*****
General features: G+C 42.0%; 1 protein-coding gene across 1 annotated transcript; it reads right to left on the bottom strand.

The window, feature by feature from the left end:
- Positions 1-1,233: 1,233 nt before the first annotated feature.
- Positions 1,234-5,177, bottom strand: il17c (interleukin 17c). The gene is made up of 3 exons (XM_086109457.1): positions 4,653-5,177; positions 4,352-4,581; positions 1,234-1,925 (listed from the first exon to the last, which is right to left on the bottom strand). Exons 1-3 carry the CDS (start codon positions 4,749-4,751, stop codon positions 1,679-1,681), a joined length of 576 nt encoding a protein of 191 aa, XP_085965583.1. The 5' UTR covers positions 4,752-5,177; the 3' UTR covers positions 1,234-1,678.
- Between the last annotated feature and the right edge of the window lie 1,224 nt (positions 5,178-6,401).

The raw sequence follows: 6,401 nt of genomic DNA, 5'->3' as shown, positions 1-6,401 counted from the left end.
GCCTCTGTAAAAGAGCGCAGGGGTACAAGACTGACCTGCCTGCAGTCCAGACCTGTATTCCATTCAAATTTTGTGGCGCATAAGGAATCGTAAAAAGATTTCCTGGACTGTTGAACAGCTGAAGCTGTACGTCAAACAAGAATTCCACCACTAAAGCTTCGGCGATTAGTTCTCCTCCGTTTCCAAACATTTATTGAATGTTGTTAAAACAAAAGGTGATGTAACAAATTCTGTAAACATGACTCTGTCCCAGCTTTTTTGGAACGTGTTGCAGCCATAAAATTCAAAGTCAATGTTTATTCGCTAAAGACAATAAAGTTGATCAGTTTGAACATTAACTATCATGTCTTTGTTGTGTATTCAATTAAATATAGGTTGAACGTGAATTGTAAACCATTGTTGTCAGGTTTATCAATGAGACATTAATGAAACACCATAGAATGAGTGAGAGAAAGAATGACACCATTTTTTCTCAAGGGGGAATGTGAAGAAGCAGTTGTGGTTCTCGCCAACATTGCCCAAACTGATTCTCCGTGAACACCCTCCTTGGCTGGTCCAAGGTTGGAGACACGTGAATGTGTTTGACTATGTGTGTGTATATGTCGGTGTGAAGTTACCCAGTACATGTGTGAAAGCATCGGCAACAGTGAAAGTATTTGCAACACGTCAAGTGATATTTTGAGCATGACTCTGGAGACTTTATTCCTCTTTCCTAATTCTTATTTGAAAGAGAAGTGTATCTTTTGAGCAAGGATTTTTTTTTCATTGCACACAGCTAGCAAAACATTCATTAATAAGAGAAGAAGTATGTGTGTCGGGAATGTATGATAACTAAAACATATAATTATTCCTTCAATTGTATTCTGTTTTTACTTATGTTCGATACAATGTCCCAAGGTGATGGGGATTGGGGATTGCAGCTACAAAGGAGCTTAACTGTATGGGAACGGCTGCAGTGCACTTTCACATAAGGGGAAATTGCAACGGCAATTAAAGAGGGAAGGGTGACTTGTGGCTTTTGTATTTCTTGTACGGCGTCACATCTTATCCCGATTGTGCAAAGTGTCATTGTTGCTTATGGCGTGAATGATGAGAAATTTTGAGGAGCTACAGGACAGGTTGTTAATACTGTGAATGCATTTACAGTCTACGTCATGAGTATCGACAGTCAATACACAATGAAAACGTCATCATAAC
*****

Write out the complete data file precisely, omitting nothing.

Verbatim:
General features: G+C 42.0%; 1 protein-coding gene across 1 annotated transcript; it reads right to left on the bottom strand.

The window, feature by feature from the left end:
- Positions 1-1,233: 1,233 nt before the first annotated feature.
- Positions 1,234-5,177, bottom strand: il17c (interleukin 17c). The gene is made up of 3 exons (XM_086109457.1): positions 4,653-5,177; positions 4,352-4,581; positions 1,234-1,925 (listed from the first exon to the last, which is right to left on the bottom strand). Exons 1-3 carry the CDS (start codon positions 4,749-4,751, stop codon positions 1,679-1,681), a joined length of 576 nt encoding a protein of 191 aa, XP_085965583.1. The 5' UTR covers positions 4,752-5,177; the 3' UTR covers positions 1,234-1,678.
- Between the last annotated feature and the right edge of the window lie 1,224 nt (positions 5,178-6,401).

The raw sequence follows: 6,401 nt of genomic DNA, 5'->3' as shown, positions 1-6,401 counted from the left end.
GCCTCTGTAAAAGAGCGCAGGGGTACAAGACTGACCTGCCTGCAGTCCAGACCTGTATTCCATTCAAATTTTGTGGCGCATAAGGAATCGTAAAAAGATTTCCTGGACTGTTGAACAGCTGAAGCTGTACGTCAAACAAGAATTCCACCACTAAAGCTTCGGCGATTAGTTCTCCTCCGTTTCCAAACATTTATTGAATGTTGTTAAAACAAAAGGTGATGTAACAAATTCTGTAAACATGACTCTGTCCCAGCTTTTTTGGAACGTGTTGCAGCCATAAAATTCAAAGTCAATGTTTATTCGCTAAAGACAATAAAGTTGATCAGTTTGAACATTAACTATCATGTCTTTGTTGTGTATTCAATTAAATATAGGTTGAACGTGAATTGTAAACCATTGTTGTCAGGTTTATCAATGAGACATTAATGAAACACCATAGAATGAGTGAGAGAAAGAATGACACCATTTTTTCTCAAGGGGGAATGTGAAGAAGCAGTTGTGGTTCTCGCCAACATTGCCCAAACTGATTCTCCGTGAACACCCTCCTTGGCTGGTCCAAGGTTGGAGACACGTGAATGTGTTTGACTATGTGTGTGTATATGTCGGTGTGAAGTTACCCAGTACATGTGTGAAAGCATCGGCAACAGTGAAAGTATTTGCAACACGTCAAGTGATATTTTGAGCATGACTCTGGAGACTTTATTCCTCTTTCCTAATTCTTATTTGAAAGAGAAGTGTATCTTTTGAGCAAGGATTTTTTTTTCATTGCACACAGCTAGCAAAACATTCATTAATAAGAGAAGAAGTATGTGTGTCGGGAATGTATGATAACTAAAACATATAATTATTCCTTCAATTGTATTCTGTTTTTACTTATGTTCGATACAATGTCCCAAGGTGATGGGGATTGGGGATTGCAGCTACAAAGGAGCTTAACTGTATGGGAACGGCTGCAGTGCACTTTCACATAAGGGGAAATTGCAACGGCAATTAAAGAGGGAAGGGTGACTTGTGGCTTTTGTATTTCTTGTACGGCGTCACATCTTATCCCGATTGTGCAAAGTGTCATTGTTGCTTATGGCGTGAATGATGAGAAATTTTGAGGAGCTACAGGACAGGTTGTTAATACTGTGAATGCATTTACAGTCTACGTCATGAGTATCGACAGTCAATACACAATGAAAACGTCATCATAAC